When we think of putting away dollars for a college education, visions of nickels and dimes dropping from our paychecks into a mystical piggy bank dance through our heads. We plan and we worry about what we spend, how much, where and on what. But what if the way we spent money actually resulted in dollars saved toward college? Well, fellow Frugalites, it can. Out there in the world, a handful of reward programs exist that will actually give us dollars, usually in the form of a percentage of our purchases, if we give our patronage to participating businesses. The nice thing about the programs detailed here is that they cost nothing to join.
The granddaddy of all such college reward programs is Upromise. It’s the biggest one out there with the most affiliates. Started in 2001, Upromise allows parents, students or anyone to register credit or debit cards that they already have with the program. Then, when you use the enrolled cards at the merchants and businesses that participate in the Upromise program, you will accumulate cash-back dollars to be used toward college education. Upromise claims that the average user earns almost $500 per year in college rewards. That’s enough to pay for a full class at some junior colleges. If you start using Upromise early enough, it could really make a serious impact in financing an education. The model was attractive enough that student loan leviathan Sallie Mae gobbled up the program after it started to get a lot of buzz among both participating businesses and college savers.
SAGE (Savings and Growth for Education) Scholars is a way for parents and students to earn reward points that can be redeemed for tuition discounts at colleges that are participating in the program. The rewards are earned by using one of the SAGE Scholar partner businesses for financial needs, such as mortgages, insurance or retirement and investor services.
The nice thing about SAGE Scholars is that more than 200 colleges participate in the program, and the rewards are often redeemable on a dollar for dollar basis. So, for example, if you earn 3,000 reward points, you could receive $3,000 off the cost of a year’s tuition at a participating school. One of the drawbacks, however, is that as big as the savings potential is with SAGE Scholars, you can earn no more than one year’s worth of tuition per student at a participating school. Leftover rewards can be used for a sibling’s tuition, as long as the sibling also attends a partner school. But the program is free, and if you or your child decides not to attend one of the SAGE partner schools, you’re not really losing anything except the freedom of choosing who you may otherwise have done business with.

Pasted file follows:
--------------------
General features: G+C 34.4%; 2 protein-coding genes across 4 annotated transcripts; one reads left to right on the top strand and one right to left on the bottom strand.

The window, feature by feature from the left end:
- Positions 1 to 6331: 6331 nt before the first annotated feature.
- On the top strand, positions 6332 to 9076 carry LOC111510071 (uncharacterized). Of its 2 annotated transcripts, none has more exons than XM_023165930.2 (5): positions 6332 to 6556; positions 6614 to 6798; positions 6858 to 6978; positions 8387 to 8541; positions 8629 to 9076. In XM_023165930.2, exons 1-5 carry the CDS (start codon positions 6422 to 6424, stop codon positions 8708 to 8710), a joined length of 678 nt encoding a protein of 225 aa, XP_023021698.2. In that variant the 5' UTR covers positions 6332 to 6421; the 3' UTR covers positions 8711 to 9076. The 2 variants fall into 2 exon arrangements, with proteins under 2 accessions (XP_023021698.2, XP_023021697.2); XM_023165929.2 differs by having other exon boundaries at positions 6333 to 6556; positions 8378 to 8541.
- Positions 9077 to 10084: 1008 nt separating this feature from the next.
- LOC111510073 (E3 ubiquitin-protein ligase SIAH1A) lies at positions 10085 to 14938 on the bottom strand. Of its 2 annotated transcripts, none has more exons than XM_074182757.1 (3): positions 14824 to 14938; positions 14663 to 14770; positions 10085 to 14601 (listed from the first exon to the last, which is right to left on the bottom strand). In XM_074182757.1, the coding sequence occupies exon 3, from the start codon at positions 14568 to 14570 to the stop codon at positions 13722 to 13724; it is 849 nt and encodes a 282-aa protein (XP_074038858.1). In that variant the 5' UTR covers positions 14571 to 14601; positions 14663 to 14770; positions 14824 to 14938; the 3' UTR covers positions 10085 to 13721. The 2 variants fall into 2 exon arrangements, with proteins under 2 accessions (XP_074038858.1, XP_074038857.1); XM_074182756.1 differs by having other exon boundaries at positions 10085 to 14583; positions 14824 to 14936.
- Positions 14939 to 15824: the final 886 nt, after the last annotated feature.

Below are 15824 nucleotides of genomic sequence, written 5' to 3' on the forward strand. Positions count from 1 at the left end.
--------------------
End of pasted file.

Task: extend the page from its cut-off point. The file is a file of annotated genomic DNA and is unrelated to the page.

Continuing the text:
Similar to Upromise, BabyMint used to offer the same type of in store shopping rewards as Upromise but has switched to a more online oriented business model. In order to earn the rewards through BabyMint, you sign on through their website and then link to their partner merchant websites that way. This is how BabyMint tracks the purchases on which it bases your tuition rewards. While there is a bit of overlap between the two programs, BabyMint does partner with some different retailers and services.
Another thing that makes BabyMint attractive is that you can link it directly with a Section 529 savings program or other type of custodial account for college, or even directly to your SAGE Scholars account. If you choose to link your BabyMint and SAGE Scholars accounts together, each reward dollar you earn through BabyMint can be applied directly toward a tuition discount at a participating SAGE Scholars college.
Linking your existing credit or debit cards to Upromise, SAGE Scholars or BabyMint is free and has no effect on your cards’ other reward programs (such as frequent flyer miles). However, for those who are hard core believers in credit card reward programs and who would rather send your kids to college than yourself on an off-peak flight to Albuquerque, a few credit card issuers have jumped into to the tuition affinity business as well. Fidelity offers a card that will deposit a percentage of what you spend directly into your Fidelity 529 college savings account. BabyMint and Upromise also have affiliated credit card programs, as does FutureTrust, a much smaller reward program in the same vein as the former two.
These programs all can be beneficial and creative ways to save dollars toward college. Be careful, however. Spending more money than you intend to or paying more for a product because you get college rewards goes much farther in undermining your financial position than simply saving the dollars you spent. Use the programs – they’re free – but use them wisely and within your means.